Movie Review: First Reformed

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By Alex Gehrlein

This movie was seemingly tailor made for me. One of my favorite screenwriters, working with one of the most brilliant modern actors, remaking and remixing two of my favorite films of all time, and wrestling with themes and questions that have always rung close to my heart. This is the best movie I’ve reviewed for the Eye. This is the best movie of 2018. I am kicking myself for not seeing it in the theater.

First Reformed follow Reverend Ernst Toller (Ethan Hawke), a protestant minister of the titular church, who struggles with his faith amidst a sudden wave of doubt onset by tragic events in his parish and leading up to the celebration of the church’s 250th anniversary. It’s such a complex layered film that to put it in the shortest possible way, I’d say “It’s like Taxi Driver with a priest… but at the same time not that at all.” It tackles the most pressing issues of our times in an intelligent, provocative way. I hesitate to simply say “provocative,” but have to concede that it provokes much more than just thoughts. This movie wields the power to make you howl with anger and wallow with grief, hold back tears and watch in wide eyed horror. Paul Schrader is a master provocateur, and uses any element of his films to its maximum emotional punch.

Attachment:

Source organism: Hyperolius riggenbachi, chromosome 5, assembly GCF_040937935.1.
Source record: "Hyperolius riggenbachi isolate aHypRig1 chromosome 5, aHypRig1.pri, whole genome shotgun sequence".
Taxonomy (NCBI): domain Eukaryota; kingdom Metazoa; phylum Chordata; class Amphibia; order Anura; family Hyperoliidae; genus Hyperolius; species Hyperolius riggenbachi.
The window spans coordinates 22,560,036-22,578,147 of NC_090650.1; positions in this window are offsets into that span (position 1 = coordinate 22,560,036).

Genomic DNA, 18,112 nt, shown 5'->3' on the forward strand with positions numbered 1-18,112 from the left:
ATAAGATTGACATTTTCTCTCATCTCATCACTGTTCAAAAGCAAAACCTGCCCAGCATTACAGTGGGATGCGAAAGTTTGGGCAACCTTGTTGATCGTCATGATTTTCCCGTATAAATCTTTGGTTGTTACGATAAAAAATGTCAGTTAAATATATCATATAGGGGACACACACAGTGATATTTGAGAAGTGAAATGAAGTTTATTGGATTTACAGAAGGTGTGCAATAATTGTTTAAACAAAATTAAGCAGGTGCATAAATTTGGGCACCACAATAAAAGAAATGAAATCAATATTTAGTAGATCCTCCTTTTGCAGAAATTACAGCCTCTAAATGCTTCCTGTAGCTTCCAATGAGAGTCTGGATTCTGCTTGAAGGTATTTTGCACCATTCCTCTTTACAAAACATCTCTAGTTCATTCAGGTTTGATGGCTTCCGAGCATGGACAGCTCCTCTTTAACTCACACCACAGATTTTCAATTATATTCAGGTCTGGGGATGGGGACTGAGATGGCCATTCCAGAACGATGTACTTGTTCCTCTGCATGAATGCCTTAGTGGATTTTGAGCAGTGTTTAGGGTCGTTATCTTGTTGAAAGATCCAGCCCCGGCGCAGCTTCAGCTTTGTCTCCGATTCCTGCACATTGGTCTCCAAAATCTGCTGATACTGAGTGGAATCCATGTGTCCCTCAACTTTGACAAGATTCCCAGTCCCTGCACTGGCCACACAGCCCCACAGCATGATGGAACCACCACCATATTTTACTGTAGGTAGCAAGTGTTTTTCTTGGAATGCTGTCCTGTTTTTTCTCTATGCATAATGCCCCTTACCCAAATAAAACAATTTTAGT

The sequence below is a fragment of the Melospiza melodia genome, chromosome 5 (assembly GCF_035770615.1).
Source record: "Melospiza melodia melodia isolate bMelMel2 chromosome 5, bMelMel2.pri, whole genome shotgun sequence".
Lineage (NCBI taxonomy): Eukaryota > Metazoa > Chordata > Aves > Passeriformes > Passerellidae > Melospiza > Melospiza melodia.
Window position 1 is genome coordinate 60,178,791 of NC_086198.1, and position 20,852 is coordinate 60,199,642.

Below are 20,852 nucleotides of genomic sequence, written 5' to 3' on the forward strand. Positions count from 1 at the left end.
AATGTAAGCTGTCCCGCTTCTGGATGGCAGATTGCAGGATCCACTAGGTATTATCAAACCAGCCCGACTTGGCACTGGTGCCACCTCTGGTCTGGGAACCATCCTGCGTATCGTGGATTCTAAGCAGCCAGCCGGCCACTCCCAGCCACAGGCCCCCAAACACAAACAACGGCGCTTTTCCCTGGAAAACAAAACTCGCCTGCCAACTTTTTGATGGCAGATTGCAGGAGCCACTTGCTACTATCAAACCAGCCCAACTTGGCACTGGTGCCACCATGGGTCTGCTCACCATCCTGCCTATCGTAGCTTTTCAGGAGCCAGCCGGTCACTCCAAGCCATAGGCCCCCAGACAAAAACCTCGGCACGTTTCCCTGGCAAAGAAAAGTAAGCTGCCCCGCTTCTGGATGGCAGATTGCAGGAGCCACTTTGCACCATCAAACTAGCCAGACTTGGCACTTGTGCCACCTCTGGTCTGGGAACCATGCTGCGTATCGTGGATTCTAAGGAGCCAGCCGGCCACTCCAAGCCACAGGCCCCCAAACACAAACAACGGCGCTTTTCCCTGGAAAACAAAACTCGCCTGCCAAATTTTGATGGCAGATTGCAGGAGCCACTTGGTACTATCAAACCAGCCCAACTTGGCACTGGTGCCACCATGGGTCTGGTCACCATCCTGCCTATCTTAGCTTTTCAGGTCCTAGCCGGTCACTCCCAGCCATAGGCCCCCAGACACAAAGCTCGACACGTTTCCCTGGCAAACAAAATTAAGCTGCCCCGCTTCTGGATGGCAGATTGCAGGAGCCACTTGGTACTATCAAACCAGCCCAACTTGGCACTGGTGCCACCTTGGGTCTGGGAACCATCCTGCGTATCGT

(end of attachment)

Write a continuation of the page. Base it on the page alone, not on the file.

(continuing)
Schrader is probably best known for Taxi Driver, one of my favorite films of all time. His strict Calvinist upbringing and roots in American counterculture have given him and his scripts a voice shared by no other contemporary filmmakers. In this film, he draws from so many other movies it’s dizzying. To put it concisely, he seems to be lifting mostly from the films of Ingmar Bergman, Andrei Tarkovsky and his own past work. Specific plot elements are directly lifted from Bergman’s masterpiece Winter Light, others (maybe even unconsciously) from Taxi Driver, but it never feels like a rehashing or retread, rather a reexamination. I’m reminded of Jean-Luc Godard’s immortal quote on using elements from other films: “It’s not where you take things from — it’s where you take them to.” One of the highest compliments I can give is that the film puts up a good fight against its inspiration, even besting some of it.

Schrader has a unique understanding of America’s relationship with religion. Though controversial, I’d argue his collaboration with Martin Scorsese, The Last Temptation of Christ, is one of the best films ever made on the subject (beating out First Reformed by the slightest margin possible). An informed reading of this film would require at least a base knowledge of everything from ecoterrorism and Laudato Si to American and Swedish films of the sixties and seventies. Obviously, not everyone knows everything about all of this, and I can’t claim to understand half of the more challenging material that Schrader has put into this film. Repeated viewings might hold some fruit, but some of the decisions made here are so abstract I’d only think Paul Schrader could understand them.

This film has been criminally held back from nominations in Best Actor, Best Picture, Best Director, and Best Cinematography at the Oscars. Schrader has finally been nominated for Best Original Screenplay, and deserves it not just based on his long due recognition from the Academy, but on the strength of this script. Not one moment is wasted. Not one shot is out of place. This is a masterpiece. Plain and simple.

10/10